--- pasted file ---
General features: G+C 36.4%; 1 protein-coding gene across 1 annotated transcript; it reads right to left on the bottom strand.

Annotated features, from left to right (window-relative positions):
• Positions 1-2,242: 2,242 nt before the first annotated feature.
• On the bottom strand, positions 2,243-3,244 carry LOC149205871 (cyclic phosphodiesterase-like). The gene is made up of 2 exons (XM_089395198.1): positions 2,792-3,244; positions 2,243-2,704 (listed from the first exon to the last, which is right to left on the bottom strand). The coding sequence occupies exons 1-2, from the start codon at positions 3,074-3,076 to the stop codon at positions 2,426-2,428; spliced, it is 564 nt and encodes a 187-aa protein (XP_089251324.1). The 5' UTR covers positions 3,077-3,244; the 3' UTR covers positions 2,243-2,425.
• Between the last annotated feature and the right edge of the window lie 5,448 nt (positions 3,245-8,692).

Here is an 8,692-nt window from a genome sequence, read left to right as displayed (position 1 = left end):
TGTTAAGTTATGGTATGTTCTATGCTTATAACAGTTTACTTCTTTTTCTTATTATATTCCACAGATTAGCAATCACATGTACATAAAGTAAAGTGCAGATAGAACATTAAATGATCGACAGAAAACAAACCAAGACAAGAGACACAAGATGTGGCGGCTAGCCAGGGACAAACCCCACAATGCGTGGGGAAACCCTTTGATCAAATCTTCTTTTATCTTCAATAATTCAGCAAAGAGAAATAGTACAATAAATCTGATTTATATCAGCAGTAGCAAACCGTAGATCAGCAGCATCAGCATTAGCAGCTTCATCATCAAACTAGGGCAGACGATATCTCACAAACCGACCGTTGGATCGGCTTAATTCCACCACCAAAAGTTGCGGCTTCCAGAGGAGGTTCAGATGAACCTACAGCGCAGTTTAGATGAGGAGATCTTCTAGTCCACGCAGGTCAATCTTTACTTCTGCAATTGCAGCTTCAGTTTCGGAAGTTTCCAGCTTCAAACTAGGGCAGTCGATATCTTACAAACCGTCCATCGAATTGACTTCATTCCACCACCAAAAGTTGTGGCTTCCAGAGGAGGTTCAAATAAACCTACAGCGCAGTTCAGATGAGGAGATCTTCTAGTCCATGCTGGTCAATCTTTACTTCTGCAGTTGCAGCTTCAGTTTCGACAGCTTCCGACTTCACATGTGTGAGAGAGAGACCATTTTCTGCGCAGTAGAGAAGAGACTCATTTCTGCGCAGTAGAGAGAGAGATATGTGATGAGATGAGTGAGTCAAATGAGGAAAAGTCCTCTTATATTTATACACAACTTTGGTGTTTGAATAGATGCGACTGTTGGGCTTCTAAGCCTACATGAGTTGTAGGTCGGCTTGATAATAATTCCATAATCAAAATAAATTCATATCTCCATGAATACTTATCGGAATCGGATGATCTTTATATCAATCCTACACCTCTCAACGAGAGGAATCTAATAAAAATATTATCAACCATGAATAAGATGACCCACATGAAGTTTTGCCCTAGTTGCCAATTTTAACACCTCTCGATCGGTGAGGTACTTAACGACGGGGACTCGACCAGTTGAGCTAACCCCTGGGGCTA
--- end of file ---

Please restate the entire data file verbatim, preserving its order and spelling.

General features: G+C 36.4%; 1 protein-coding gene across 1 annotated transcript; it reads right to left on the bottom strand.

Annotated features, from left to right (window-relative positions):
• Positions 1-2,242: 2,242 nt before the first annotated feature.
• On the bottom strand, positions 2,243-3,244 carry LOC149205871 (cyclic phosphodiesterase-like). The gene is made up of 2 exons (XM_089395198.1): positions 2,792-3,244; positions 2,243-2,704 (listed from the first exon to the last, which is right to left on the bottom strand). The coding sequence occupies exons 1-2, from the start codon at positions 3,074-3,076 to the stop codon at positions 2,426-2,428; spliced, it is 564 nt and encodes a 187-aa protein (XP_089251324.1). The 5' UTR covers positions 3,077-3,244; the 3' UTR covers positions 2,243-2,425.
• Between the last annotated feature and the right edge of the window lie 5,448 nt (positions 3,245-8,692).

Here is an 8,692-nt window from a genome sequence, read left to right as displayed (position 1 = left end):
TGTTAAGTTATGGTATGTTCTATGCTTATAACAGTTTACTTCTTTTTCTTATTATATTCCACAGATTAGCAATCACATGTACATAAAGTAAAGTGCAGATAGAACATTAAATGATCGACAGAAAACAAACCAAGACAAGAGACACAAGATGTGGCGGCTAGCCAGGGACAAACCCCACAATGCGTGGGGAAACCCTTTGATCAAATCTTCTTTTATCTTCAATAATTCAGCAAAGAGAAATAGTACAATAAATCTGATTTATATCAGCAGTAGCAAACCGTAGATCAGCAGCATCAGCATTAGCAGCTTCATCATCAAACTAGGGCAGACGATATCTCACAAACCGACCGTTGGATCGGCTTAATTCCACCACCAAAAGTTGCGGCTTCCAGAGGAGGTTCAGATGAACCTACAGCGCAGTTTAGATGAGGAGATCTTCTAGTCCACGCAGGTCAATCTTTACTTCTGCAATTGCAGCTTCAGTTTCGGAAGTTTCCAGCTTCAAACTAGGGCAGTCGATATCTTACAAACCGTCCATCGAATTGACTTCATTCCACCACCAAAAGTTGTGGCTTCCAGAGGAGGTTCAAATAAACCTACAGCGCAGTTCAGATGAGGAGATCTTCTAGTCCATGCTGGTCAATCTTTACTTCTGCAGTTGCAGCTTCAGTTTCGACAGCTTCCGACTTCACATGTGTGAGAGAGAGACCATTTTCTGCGCAGTAGAGAAGAGACTCATTTCTGCGCAGTAGAGAGAGAGATATGTGATGAGATGAGTGAGTCAAATGAGGAAAAGTCCTCTTATATTTATACACAACTTTGGTGTTTGAATAGATGCGACTGTTGGGCTTCTAAGCCTACATGAGTTGTAGGTCGGCTTGATAATAATTCCATAATCAAAATAAATTCATATCTCCATGAATACTTATCGGAATCGGATGATCTTTATATCAATCCTACACCTCTCAACGAGAGGAATCTAATAAAAATATTATCAACCATGAATAAGATGACCCACATGAAGTTTTGCCCTAGTTGCCAATTTTAACACCTCTCGATCGGTGAGGTACTTAACGACGGGGACTCGACCAGTTGAGCTAACCCCTGGGGCTA